Lawmakers Say Autos To Be Built In Louisiana

BATON ROUGE, La. (AP) -- A well financed company is close to choosing a shuttered north Louisiana site to start a new automobile manufacturing facility, creating up to 1,500 jobs, according to two elected officials from the region.

Rep. Jim Fannin would not identify the company but said the vehicles would be the company's first and would be built at a former Guide Corp. plant in Ouachita Parish. He said Gov. Bobby Jindal will make an announcement about the deal on Wednesday.

Monroe City Council member Arthur Gilmore said the project, which would build fuel-efficient vehicles, involves California venture capitalists Ray Lane and John Doerr of Kleiner, Perkins, Caufield & Byers, which has been extensively involved in "environmentally friendly" projects and companies. Neither Lane nor Doerr immediately responded to e-mails seeking comment.

Gilmore said the plant would be welcome in the Monroe area, which not only lost the Guide plant, but also saw State Farm Insurance move out a regional operations center.

"It's going to be a great stimulus for all this region," Gilmore said.

Stephen Moret, Jindal's economic development chief, confirmed that Louisiana is in the final stages of negotiations with a company to move into the plant, but declined to say which industry. Moret said he couldn't reveal details about the firm -- or the amount of public money at stake in the negotiations -- because of confidentiality agreements with the company.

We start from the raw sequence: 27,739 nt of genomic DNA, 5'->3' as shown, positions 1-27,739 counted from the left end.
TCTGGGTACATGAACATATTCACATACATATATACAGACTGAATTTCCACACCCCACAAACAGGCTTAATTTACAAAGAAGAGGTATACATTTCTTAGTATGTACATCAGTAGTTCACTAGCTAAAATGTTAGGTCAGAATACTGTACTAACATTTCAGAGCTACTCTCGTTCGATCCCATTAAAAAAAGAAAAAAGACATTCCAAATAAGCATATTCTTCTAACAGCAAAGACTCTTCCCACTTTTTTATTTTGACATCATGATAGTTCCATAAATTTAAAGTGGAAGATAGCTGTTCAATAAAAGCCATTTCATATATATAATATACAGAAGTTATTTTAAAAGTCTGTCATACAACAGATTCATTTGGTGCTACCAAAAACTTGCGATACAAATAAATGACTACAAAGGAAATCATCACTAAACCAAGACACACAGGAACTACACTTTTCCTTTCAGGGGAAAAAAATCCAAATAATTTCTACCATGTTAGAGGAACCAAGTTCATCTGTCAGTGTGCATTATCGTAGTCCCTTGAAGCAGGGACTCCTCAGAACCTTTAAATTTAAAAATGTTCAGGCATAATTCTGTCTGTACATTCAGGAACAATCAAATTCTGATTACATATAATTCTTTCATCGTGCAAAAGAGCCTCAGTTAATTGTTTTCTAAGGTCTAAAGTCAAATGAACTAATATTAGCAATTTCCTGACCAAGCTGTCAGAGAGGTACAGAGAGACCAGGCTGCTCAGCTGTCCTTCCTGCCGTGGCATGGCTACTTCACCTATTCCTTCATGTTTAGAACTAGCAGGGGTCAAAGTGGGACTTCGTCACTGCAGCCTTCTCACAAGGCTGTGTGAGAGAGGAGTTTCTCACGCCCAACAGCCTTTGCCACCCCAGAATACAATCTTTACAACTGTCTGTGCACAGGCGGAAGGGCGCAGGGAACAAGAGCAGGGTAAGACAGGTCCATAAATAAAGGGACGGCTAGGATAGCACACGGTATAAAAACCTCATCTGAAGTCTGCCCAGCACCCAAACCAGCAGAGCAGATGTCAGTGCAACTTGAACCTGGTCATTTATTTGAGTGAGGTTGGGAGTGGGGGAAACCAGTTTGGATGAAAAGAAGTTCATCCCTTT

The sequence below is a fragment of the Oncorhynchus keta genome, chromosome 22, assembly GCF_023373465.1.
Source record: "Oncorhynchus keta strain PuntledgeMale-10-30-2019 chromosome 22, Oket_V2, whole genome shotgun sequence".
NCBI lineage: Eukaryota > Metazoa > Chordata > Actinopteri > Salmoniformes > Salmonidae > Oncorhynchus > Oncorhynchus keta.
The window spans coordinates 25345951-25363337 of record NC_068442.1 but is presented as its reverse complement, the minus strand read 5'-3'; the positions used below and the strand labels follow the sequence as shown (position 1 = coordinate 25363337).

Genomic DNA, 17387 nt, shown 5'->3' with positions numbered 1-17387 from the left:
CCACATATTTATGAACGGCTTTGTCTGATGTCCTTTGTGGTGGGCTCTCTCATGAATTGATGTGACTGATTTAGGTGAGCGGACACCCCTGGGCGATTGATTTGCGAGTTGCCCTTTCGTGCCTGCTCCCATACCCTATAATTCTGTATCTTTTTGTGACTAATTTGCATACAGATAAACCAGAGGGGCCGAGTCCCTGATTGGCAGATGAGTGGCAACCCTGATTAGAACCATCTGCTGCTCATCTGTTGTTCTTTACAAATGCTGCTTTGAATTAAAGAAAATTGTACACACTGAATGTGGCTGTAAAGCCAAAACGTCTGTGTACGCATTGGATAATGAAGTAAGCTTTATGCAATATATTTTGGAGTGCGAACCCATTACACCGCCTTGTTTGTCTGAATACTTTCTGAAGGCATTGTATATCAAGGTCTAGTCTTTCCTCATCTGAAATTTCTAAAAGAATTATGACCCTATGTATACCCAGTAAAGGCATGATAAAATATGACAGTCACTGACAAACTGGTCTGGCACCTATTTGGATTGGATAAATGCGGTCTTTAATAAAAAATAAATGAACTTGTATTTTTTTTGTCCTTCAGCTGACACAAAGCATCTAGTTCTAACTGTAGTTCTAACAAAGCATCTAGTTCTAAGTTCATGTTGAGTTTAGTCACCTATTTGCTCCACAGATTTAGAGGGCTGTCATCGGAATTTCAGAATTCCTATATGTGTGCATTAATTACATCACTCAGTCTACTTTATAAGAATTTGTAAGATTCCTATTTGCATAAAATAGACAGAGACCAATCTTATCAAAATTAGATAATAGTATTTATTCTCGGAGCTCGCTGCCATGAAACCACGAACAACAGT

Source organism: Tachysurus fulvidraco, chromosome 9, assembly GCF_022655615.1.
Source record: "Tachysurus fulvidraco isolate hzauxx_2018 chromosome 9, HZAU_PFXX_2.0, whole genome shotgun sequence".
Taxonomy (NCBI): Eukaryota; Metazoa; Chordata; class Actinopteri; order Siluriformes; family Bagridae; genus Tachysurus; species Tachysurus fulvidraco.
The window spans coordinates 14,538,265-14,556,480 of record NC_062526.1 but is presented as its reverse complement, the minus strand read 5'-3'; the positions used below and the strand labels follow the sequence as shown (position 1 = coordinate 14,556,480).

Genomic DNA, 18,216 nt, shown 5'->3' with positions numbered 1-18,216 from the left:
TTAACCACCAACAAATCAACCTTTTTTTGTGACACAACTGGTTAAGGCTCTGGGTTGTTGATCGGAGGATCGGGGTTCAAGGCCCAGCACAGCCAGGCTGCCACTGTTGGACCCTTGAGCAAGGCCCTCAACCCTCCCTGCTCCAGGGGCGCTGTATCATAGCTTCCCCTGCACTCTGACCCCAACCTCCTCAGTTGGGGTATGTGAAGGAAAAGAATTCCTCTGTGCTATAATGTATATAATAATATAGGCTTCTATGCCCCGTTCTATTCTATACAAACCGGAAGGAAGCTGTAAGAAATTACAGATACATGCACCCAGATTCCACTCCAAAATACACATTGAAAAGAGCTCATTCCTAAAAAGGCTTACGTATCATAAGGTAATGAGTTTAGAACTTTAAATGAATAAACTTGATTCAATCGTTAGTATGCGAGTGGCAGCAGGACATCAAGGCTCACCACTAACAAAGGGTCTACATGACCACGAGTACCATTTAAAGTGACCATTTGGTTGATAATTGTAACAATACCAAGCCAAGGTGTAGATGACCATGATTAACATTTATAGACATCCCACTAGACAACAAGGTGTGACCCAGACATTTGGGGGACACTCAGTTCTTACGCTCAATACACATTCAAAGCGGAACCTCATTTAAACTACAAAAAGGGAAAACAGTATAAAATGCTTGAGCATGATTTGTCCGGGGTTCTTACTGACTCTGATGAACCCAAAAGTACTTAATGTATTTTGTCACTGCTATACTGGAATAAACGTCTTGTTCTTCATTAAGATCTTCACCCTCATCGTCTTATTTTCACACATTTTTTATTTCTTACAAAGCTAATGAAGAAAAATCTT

"It's not quite a done deal yet. It's certainly very promising, and we're optimistic," Moret said.

Moret said the company is "relatively young" and "has a very unique business model and product, so business has developed confidentially."

Fannin, D-Jonesville, said Louisiana won the plant, beating out Mississippi, with incentives built with local funding and money from the state's economic development "megafund."

Dan Turner, a spokesman for Mississippi Gov. Haley Barbour, said he didn't know anything about the project.

Last week, trucking company owner James Davison of Ruston said he was near a deal for the plant. But he, too, cited a confidentiality agreement. He told The News-Star of Monroe that the plan would require doubling the size of the 425,000-square-foot plant.

Auto plants have sprouted throughout the South in recent years, but in many competitions for them Louisiana came up on the short end. Mississippi snagged Nissan and Toyota plants, Mercedes Benz located in Alabama, South Carolina was chosen by BMW and GM picked Tennessee in which to build its Saturn models.

The choice of Monroe would give Louisiana its second plant along the Interstate 20 corridor that runs through the state's northern parishes. General Motors assembles the Hummer line and pickup trucks at a plant in Shreveport. The GM plant has been downsized from a recent high of 3,000 employees to about 800 as the manufacturer suffered financially. China's Sichuan Tengzhong Heavy Industrial Machinery Co. is now buying the Hummer brand.

Associated Press writer Alan Sayre contributed to this report.

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